Monday, 8 September 2014

End of the manse reflects change in society

You can call me a lot of names, but one I will own up to and honestly confess is "Preacher’s Kid".

My father was a United Church minister. The largest part of my life has been lived in church provided housing, or a manse.

Manses are a dying phenomenon in the Protestant churches. Once part of every community across Canada, the house where the minister lived, which went by names like manse, rectory or presbytery, are much, much less common today.

Manses were often located next to or nearby the church.

When I was a young child growing up in the manse in Aylmer Quebec, my mother was giving me a bath one morning. She was called away to the phone. In a flash I was down the stairs and out the door, heading for the church where I knew I would find my father.

But there was a meeting of church ladies in the sanctuary. In those days church women wore hats and gloves to meetings and tea was properly poured afterward. Children did not attend such meetings.

Down the church aisle I ran, naked as the day I was born, looking for my father. He quickly headed towards me, lifted me up in his arms and with a brief "Excuse me, ladies!" returned me to my mother, who had come after me.

Recently the United Church announced changes in its compensation system which made housing allowances the new standard. But they could not get rid of manses. It seems that the founding Act of Parliament of the United Church does not allow a minister occupying a manse to be charged rent. So manses, such as still exist, will stay.

In the assumptions upon which the United Church based their compensation changes it was discovered that 80% of United Church ministers own their own homes and do not live in manses. In addition, that same number commute to work in their church, sometimes up to two hours a day.

Losing the manse changes a community dynamic.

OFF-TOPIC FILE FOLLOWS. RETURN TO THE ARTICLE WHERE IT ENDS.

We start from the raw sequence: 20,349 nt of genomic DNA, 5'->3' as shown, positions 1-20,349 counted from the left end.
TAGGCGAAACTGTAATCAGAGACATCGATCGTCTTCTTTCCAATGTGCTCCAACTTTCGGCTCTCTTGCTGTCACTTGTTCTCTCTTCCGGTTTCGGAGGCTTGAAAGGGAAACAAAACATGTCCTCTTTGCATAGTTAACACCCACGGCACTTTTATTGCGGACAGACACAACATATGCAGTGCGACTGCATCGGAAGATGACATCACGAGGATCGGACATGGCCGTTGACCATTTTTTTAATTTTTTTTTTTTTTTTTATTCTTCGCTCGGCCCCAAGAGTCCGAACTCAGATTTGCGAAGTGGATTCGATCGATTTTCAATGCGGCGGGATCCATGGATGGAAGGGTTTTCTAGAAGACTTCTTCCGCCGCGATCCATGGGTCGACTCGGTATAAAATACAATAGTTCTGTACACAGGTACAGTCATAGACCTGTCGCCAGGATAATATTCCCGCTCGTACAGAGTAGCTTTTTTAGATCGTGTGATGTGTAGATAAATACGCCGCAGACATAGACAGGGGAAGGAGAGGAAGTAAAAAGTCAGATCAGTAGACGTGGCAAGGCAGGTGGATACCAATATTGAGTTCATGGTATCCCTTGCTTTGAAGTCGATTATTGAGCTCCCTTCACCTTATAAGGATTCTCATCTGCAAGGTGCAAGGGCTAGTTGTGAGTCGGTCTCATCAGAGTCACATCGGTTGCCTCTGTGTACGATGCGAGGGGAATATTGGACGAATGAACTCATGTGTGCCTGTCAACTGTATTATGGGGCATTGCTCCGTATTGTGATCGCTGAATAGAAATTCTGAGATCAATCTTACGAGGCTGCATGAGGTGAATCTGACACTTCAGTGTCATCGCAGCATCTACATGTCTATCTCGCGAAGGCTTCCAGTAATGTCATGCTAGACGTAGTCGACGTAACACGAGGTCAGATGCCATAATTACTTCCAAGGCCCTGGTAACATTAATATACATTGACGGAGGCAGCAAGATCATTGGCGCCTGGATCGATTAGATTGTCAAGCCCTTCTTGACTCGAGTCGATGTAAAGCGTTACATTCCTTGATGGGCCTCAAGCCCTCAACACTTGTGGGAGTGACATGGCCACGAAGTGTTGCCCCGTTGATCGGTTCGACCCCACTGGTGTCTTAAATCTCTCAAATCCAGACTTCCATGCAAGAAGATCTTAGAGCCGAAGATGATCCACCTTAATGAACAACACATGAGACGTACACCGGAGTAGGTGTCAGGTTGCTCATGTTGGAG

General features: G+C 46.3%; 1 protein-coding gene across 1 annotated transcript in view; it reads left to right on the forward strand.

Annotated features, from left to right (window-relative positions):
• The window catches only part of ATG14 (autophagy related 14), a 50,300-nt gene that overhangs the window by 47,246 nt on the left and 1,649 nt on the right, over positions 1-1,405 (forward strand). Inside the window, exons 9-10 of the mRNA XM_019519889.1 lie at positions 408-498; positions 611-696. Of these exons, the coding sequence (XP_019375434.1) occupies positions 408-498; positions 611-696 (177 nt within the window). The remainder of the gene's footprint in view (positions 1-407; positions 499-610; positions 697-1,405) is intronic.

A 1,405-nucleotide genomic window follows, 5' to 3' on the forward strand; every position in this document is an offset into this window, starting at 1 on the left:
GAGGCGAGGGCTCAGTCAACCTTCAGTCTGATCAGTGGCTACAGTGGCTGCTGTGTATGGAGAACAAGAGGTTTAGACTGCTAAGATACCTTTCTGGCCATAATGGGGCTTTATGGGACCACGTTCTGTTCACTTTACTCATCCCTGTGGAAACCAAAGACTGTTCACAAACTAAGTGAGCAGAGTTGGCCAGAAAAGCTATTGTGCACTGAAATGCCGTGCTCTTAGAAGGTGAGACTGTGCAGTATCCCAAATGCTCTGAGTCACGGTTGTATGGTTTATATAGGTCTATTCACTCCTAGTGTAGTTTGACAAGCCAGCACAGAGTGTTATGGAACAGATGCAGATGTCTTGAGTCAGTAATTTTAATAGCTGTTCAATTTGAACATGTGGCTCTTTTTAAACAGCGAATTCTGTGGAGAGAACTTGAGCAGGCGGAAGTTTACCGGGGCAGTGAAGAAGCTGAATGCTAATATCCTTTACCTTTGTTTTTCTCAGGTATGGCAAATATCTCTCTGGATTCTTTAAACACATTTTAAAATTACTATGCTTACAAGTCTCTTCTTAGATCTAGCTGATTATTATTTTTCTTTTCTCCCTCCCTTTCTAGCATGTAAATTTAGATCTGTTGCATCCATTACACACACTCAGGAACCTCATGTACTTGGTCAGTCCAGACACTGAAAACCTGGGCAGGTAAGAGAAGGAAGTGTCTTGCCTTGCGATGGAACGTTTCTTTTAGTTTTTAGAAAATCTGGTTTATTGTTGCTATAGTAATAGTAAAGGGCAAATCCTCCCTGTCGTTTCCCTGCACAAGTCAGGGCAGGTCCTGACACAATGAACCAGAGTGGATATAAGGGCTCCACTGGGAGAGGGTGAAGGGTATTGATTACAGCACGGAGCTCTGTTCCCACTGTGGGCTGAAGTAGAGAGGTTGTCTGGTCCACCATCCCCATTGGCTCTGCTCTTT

The very first manse I lived in after my ordination was on a main road accessing the Trans Canada Highway in New Brunswick. I could not understand why so many transients and travellers passing through knew where and when to stop to ask for a handout. Then I saw a picture taken a few years before. On the manse was a big sign with the United Church crest which said in bold, black letters, United Church Manse.

No wonder people knew where the minister lived.

I have lived in homes that I could never have afforded. In one, the view from the master bedroom down the Baie de Chaleur was postcard perfect. In another, the screened porch under a glorious maple tree was a fabulous place for a summer afternoon nap.

If there is a down side to manse living it is that the minister is at the mercy of the congregation. If they do not keep the manse well, like any good landlord would, then it can lead to hurt feelings and mistrust.

I have known colleagues who have had to evict the racoons from the manse before moving their family in or found the spring flood included the manse basement.

A minister is also responsible for taking care of the manse they live in, just like any tenant. I recall inspecting a manse where the minister and children had broken fifty panes of glass in the house windows.

The decline of the manse is a significant cultural shift in Canada. It has changed the nature of the community. And I think we are the poorer in community for that change. I can’t stop it, but I can name it. My own children are likely the last to grow up in a manse. And given my experience, that’s too bad.